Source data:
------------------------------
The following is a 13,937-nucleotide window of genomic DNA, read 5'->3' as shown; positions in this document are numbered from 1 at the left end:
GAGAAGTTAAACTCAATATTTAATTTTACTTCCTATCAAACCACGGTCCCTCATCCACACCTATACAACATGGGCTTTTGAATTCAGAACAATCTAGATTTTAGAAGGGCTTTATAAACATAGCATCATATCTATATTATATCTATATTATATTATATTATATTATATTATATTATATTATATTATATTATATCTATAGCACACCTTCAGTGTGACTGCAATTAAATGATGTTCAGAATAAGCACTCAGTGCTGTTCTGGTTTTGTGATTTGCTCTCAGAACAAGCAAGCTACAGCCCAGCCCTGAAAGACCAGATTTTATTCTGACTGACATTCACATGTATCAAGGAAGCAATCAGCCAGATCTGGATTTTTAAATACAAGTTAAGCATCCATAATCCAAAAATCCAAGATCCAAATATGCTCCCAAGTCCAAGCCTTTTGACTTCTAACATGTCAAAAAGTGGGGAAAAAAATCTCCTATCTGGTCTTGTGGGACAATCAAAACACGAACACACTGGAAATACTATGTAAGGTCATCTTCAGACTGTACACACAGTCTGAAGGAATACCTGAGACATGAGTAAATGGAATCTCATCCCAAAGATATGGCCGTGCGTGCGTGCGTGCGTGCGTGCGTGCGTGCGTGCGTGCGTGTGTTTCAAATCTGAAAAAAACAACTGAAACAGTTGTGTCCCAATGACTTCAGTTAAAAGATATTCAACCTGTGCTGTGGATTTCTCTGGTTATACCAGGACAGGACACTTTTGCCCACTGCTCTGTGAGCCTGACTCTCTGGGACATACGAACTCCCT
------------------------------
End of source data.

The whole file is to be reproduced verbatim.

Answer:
The following is a 13,937-nucleotide window of genomic DNA, read 5'->3' as shown; positions in this document are numbered from 1 at the left end:
GAGAAGTTAAACTCAATATTTAATTTTACTTCCTATCAAACCACGGTCCCTCATCCACACCTATACAACATGGGCTTTTGAATTCAGAACAATCTAGATTTTAGAAGGGCTTTATAAACATAGCATCATATCTATATTATATCTATATTATATTATATTATATTATATTATATTATATTATATTATATTATATCTATAGCACACCTTCAGTGTGACTGCAATTAAATGATGTTCAGAATAAGCACTCAGTGCTGTTCTGGTTTTGTGATTTGCTCTCAGAACAAGCAAGCTACAGCCCAGCCCTGAAAGACCAGATTTTATTCTGACTGACATTCACATGTATCAAGGAAGCAATCAGCCAGATCTGGATTTTTAAATACAAGTTAAGCATCCATAATCCAAAAATCCAAGATCCAAATATGCTCCCAAGTCCAAGCCTTTTGACTTCTAACATGTCAAAAAGTGGGGAAAAAAATCTCCTATCTGGTCTTGTGGGACAATCAAAACACGAACACACTGGAAATACTATGTAAGGTCATCTTCAGACTGTACACACAGTCTGAAGGAATACCTGAGACATGAGTAAATGGAATCTCATCCCAAAGATATGGCCGTGCGTGCGTGCGTGCGTGCGTGCGTGCGTGCGTGCGTGCGTGTGTTTCAAATCTGAAAAAAACAACTGAAACAGTTGTGTCCCAATGACTTCAGTTAAAAGATATTCAACCTGTGCTGTGGATTTCTCTGGTTATACCAGGACAGGACACTTTTGCCCACTGCTCTGTGAGCCTGACTCTCTGGGACATACGAACTCCCT